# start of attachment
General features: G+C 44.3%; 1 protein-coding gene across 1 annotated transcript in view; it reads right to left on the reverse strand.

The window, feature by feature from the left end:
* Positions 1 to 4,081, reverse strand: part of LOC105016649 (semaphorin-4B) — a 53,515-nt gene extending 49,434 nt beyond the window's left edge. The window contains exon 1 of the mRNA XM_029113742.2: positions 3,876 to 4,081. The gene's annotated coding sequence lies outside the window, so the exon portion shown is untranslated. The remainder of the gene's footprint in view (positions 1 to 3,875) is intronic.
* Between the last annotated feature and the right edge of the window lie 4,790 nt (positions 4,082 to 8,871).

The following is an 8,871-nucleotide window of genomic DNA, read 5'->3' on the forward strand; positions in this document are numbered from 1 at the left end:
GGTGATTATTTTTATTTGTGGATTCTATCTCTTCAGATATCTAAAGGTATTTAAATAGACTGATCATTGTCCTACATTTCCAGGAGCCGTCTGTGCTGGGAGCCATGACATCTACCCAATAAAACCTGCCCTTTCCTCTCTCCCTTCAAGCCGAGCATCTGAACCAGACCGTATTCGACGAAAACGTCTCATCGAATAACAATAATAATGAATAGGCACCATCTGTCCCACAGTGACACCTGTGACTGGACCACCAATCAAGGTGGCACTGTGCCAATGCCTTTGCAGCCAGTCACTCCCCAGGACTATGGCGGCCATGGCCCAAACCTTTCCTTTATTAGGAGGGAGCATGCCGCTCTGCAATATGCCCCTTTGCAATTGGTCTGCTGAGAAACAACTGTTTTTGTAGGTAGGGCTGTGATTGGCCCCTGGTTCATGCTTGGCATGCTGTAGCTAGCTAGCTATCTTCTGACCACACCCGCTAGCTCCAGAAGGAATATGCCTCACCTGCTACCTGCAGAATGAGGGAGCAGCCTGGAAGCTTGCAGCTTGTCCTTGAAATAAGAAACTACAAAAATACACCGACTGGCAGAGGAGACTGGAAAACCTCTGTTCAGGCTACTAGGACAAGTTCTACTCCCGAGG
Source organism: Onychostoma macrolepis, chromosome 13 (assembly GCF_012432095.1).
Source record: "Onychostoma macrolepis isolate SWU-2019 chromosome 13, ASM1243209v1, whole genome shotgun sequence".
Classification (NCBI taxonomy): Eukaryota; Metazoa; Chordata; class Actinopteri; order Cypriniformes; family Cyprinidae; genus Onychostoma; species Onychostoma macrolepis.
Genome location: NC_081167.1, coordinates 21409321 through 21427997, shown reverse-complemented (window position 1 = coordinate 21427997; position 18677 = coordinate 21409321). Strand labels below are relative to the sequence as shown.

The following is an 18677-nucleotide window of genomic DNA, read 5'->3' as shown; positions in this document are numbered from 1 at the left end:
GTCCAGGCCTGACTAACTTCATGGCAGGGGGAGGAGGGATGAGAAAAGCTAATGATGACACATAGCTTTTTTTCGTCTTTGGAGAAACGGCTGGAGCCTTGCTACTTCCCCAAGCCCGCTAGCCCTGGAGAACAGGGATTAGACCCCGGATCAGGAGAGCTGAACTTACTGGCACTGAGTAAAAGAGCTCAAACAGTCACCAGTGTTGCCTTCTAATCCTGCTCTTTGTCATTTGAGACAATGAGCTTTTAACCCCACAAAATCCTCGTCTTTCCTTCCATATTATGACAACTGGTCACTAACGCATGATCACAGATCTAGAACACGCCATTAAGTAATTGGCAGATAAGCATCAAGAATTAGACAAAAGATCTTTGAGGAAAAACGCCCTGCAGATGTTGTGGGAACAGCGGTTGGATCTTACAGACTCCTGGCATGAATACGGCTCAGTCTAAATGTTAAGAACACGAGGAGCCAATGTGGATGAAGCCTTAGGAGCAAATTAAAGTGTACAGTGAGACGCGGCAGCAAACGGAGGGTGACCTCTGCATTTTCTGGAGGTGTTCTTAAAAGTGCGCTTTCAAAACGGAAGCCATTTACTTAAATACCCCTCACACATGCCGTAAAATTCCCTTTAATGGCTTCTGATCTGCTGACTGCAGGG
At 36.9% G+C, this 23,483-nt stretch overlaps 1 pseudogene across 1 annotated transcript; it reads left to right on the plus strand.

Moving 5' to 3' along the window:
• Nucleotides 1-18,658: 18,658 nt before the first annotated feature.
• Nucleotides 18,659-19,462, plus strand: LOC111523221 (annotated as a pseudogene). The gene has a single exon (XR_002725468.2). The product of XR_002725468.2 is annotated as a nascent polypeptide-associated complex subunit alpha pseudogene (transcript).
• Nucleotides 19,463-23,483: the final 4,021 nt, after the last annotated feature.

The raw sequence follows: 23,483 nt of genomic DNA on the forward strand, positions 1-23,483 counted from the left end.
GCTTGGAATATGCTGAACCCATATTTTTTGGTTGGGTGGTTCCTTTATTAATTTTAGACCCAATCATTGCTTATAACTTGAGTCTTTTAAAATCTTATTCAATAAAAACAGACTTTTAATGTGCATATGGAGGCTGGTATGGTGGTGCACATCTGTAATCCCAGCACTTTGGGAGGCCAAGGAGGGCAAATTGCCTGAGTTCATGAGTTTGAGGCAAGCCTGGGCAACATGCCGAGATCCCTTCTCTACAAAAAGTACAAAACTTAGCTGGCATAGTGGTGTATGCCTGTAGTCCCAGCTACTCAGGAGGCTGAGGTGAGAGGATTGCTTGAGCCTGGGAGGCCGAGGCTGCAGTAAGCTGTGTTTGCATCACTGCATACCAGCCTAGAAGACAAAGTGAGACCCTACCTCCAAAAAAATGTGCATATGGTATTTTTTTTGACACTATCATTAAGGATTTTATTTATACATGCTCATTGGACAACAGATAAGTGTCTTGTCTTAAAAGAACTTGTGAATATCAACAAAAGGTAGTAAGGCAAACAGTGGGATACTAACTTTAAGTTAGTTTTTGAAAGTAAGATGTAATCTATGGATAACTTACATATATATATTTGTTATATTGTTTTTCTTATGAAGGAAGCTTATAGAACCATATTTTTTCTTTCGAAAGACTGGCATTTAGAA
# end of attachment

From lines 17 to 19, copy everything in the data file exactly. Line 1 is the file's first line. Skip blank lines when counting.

• Nucleotides 19,463-23,483: the final 4,021 nt, after the last annotated feature.

The raw sequence follows: 23,483 nt of genomic DNA on the forward strand, positions 1-23,483 counted from the left end.
GCTTGGAATATGCTGAACCCATATTTTTTGGTTGGGTGGTTCCTTTATTAATTTTAGACCCAATCATTGCTTATAACTTGAGTCTTTTAAAATCTTATTCAATAAAAACAGACTTTTAATGTGCATATGGAGGCTGGTATGGTGGTGCACATCTGTAATCCCAGCACTTTGGGAGGCCAAGGAGGGCAAATTGCCTGAGTTCATGAGTTTGAGGCAAGCCTGGGCAACATGCCGAGATCCCTTCTCTACAAAAAGTACAAAACTTAGCTGGCATAGTGGTGTATGCCTGTAGTCCCAGCTACTCAGGAGGCTGAGGTGAGAGGATTGCTTGAGCCTGGGAGGCCGAGGCTGCAGTAAGCTGTGTTTGCATCACTGCATACCAGCCTAGAAGACAAAGTGAGACCCTACCTCCAAAAAAATGTGCATATGGTATTTTTTTTGACACTATCATTAAGGATTTTATTTATACATGCTCATTGGACAACAGATAAGTGTCTTGTCTTAAAAGAACTTGTGAATATCAACAAAAGGTAGTAAGGCAAACAGTGGGATACTAACTTTAAGTTAGTTTTTGAAAGTAAGATGTAATCTATGGATAACTTACATATATATATTTGTTATATTGTTTTTCTTATGAAGGAAGCTTATAGAACCATATTTTTTCTTTCGAAAGACTGGCATTTAGAA